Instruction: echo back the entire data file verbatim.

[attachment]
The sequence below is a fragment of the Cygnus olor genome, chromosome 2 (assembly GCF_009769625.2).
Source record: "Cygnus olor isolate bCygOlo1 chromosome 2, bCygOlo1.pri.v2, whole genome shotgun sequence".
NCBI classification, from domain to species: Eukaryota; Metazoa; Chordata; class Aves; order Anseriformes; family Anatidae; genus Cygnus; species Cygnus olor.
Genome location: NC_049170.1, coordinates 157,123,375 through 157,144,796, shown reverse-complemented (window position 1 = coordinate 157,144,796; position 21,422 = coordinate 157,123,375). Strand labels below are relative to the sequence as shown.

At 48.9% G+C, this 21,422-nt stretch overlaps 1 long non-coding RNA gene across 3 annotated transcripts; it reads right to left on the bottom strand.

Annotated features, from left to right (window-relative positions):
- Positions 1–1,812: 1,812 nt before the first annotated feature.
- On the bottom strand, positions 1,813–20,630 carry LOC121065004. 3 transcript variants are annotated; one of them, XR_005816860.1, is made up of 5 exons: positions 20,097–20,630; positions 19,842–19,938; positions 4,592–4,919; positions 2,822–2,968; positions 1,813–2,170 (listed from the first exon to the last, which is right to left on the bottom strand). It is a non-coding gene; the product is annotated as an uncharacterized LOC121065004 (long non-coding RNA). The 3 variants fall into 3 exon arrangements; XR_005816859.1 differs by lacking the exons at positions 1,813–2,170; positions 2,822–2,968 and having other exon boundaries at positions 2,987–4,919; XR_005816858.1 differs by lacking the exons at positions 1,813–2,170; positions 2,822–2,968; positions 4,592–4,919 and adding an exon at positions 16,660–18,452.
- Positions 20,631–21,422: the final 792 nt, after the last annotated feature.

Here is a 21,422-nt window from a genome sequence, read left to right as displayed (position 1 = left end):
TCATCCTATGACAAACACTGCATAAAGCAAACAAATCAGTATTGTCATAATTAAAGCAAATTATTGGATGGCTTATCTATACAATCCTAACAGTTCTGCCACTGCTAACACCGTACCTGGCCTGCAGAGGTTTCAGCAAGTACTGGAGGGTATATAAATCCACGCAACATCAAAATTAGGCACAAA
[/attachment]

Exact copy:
The sequence below is a fragment of the Cygnus olor genome, chromosome 2 (assembly GCF_009769625.2).
Source record: "Cygnus olor isolate bCygOlo1 chromosome 2, bCygOlo1.pri.v2, whole genome shotgun sequence".
NCBI classification, from domain to species: Eukaryota; Metazoa; Chordata; class Aves; order Anseriformes; family Anatidae; genus Cygnus; species Cygnus olor.
Genome location: NC_049170.1, coordinates 157,123,375 through 157,144,796, shown reverse-complemented (window position 1 = coordinate 157,144,796; position 21,422 = coordinate 157,123,375). Strand labels below are relative to the sequence as shown.

At 48.9% G+C, this 21,422-nt stretch overlaps 1 long non-coding RNA gene across 3 annotated transcripts; it reads right to left on the bottom strand.

Annotated features, from left to right (window-relative positions):
- Positions 1–1,812: 1,812 nt before the first annotated feature.
- On the bottom strand, positions 1,813–20,630 carry LOC121065004. 3 transcript variants are annotated; one of them, XR_005816860.1, is made up of 5 exons: positions 20,097–20,630; positions 19,842–19,938; positions 4,592–4,919; positions 2,822–2,968; positions 1,813–2,170 (listed from the first exon to the last, which is right to left on the bottom strand). It is a non-coding gene; the product is annotated as an uncharacterized LOC121065004 (long non-coding RNA). The 3 variants fall into 3 exon arrangements; XR_005816859.1 differs by lacking the exons at positions 1,813–2,170; positions 2,822–2,968 and having other exon boundaries at positions 2,987–4,919; XR_005816858.1 differs by lacking the exons at positions 1,813–2,170; positions 2,822–2,968; positions 4,592–4,919 and adding an exon at positions 16,660–18,452.
- Positions 20,631–21,422: the final 792 nt, after the last annotated feature.

Here is a 21,422-nt window from a genome sequence, read left to right as displayed (position 1 = left end):
TCATCCTATGACAAACACTGCATAAAGCAAACAAATCAGTATTGTCATAATTAAAGCAAATTATTGGATGGCTTATCTATACAATCCTAACAGTTCTGCCACTGCTAACACCGTACCTGGCCTGCAGAGGTTTCAGCAAGTACTGGAGGGTATATAAATCCACGCAACATCAAAATTAGGCACAAA